1 Focus on the eyes
Whether you’re taking a photo of a bird, a mammal or a close-up of an invertebrate, the key point of focus should be the eyes. Good eye contact will often get the most immediate response, but it’s not essential. If you’re using autofocus, set it on the centre of the forehead in order to deliver clearly focused eyes in your image.
2 Experiment with flash
It’s worth experimenting with your flash to discover what it can do for you. It can brighten your subject on a dull day and make it jump out of the picture, and in bright sunlight it can fill in the shadows and reduce contrast. And when you’re shooting against a sunny sky, flash can fill in your subject to deliver the exposures you need.
3 Find new angles
The most important aspect of any photograph is to find fresh perspectives. Obvious eye-level shots can deliver pictures that are pretty dull. You don’t need technical skills or a high-end SLR to experiment with composition. So get down low, shoot from above and work to find interesting angles to deliver exciting shots that show something new.
4 Look for contrast
Urban settings offer plenty of opportunities for contrasts between wildlife and the landscape. Iconic objects such as flags, planes, cars, buildings and signs are all good secondary subjects to deliver contrast. Famous landmarks and people in the same shot as wildlife can make for an interesting juxtaposition.
If you’re shooting into a sunset or sunrise to create a silhouette, you need to make sure that your subject has distinctive, well-defined contours. Horns, antlers, teeth, ears and feathers can all help to make the shape instantly recognisable. To get a clear silhouette, keep the background clean and free of distractions.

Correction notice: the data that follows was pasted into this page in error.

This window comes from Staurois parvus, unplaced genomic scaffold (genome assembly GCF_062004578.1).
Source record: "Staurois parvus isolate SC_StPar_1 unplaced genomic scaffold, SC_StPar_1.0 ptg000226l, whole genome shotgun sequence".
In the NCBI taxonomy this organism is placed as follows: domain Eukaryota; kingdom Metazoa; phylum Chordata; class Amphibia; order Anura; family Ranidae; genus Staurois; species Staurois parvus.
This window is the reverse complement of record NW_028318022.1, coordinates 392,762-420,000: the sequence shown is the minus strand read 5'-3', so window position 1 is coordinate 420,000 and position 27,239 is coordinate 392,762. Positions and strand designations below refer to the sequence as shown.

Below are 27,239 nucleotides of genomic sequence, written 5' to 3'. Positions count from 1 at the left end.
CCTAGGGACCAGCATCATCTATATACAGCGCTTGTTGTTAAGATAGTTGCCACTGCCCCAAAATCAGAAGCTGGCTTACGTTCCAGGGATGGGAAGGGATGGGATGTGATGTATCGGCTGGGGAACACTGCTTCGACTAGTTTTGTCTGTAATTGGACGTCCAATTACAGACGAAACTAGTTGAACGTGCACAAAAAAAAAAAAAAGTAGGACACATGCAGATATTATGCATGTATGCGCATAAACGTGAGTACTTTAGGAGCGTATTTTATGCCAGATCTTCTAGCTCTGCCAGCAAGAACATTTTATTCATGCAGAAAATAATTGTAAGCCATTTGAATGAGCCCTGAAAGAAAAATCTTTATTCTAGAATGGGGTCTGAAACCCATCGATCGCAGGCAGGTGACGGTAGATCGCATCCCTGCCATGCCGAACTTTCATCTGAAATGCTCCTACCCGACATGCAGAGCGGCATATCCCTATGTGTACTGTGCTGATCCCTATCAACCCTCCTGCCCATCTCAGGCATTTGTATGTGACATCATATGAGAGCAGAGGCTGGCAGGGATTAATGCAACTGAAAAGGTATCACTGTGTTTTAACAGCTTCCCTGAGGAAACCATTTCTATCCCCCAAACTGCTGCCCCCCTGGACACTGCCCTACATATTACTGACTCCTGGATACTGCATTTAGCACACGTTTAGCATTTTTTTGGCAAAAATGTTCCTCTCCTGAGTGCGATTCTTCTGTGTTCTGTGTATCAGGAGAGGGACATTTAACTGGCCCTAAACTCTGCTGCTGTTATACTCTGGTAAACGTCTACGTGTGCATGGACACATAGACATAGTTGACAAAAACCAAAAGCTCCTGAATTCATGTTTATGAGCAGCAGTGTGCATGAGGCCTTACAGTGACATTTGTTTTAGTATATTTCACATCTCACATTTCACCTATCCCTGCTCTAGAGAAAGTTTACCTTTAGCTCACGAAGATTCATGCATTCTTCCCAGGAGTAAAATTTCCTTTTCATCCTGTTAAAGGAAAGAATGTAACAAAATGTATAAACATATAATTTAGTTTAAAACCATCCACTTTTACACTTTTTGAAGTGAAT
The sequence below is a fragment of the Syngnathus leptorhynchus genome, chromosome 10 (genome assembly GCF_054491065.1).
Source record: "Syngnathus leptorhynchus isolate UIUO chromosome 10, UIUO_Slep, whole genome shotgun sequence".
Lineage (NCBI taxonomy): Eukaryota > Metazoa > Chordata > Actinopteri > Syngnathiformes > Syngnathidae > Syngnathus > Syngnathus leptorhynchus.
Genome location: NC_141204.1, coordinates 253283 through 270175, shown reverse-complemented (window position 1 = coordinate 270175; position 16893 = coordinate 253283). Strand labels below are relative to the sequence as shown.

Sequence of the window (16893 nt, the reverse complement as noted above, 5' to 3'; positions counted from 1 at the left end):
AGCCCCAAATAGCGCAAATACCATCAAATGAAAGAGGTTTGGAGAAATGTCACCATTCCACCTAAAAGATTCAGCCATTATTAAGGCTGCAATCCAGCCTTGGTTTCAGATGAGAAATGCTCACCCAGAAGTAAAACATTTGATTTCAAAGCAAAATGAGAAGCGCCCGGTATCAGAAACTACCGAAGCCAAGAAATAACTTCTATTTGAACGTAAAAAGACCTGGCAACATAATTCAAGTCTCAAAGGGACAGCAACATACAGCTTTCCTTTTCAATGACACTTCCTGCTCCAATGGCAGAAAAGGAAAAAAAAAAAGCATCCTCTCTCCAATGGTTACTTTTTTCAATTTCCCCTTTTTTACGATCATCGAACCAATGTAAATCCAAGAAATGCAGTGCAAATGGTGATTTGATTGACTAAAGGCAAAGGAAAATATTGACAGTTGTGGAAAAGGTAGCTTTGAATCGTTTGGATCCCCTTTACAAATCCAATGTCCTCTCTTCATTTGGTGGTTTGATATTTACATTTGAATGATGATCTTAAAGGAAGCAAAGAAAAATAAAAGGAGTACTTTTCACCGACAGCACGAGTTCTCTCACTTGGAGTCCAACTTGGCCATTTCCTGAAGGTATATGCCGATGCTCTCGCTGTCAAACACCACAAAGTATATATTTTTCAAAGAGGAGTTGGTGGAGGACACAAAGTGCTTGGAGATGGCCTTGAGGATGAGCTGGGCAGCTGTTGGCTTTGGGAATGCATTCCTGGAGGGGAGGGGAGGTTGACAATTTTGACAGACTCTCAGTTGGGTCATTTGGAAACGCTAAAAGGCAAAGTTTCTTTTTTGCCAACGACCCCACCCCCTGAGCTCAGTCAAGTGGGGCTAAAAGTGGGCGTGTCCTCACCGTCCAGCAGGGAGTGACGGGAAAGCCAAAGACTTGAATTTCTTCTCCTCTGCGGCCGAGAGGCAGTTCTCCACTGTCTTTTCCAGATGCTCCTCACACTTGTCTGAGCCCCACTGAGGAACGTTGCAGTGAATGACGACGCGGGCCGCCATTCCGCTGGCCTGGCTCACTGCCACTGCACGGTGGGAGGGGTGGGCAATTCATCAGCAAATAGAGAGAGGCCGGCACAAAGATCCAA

6 Get in close
Most compact digital cameras have a macro option, so try to get in even closer to your subjects. There are a host of potential macro subjects that rarely try to flee – anything from plant stamens to the more predictable movements of ladybirds. With a dedicated SLR lens you can get in even closer and fill the frame with just a tiny portion of the animal, such as the spectacular compound eye of this dragonfly, a multi-coloured butterfly wing or the carapace of a beetle.
7 Capture motion
Slow shutter speeds can do much to capture the dynamic motion of insects, flocks of birds and migratory animals, or the raw energy of rutting stags or battling bull elephants. Experiment with the technique of panning with a moving subject to blur the background, and to create a dynamic sense of the animal in movement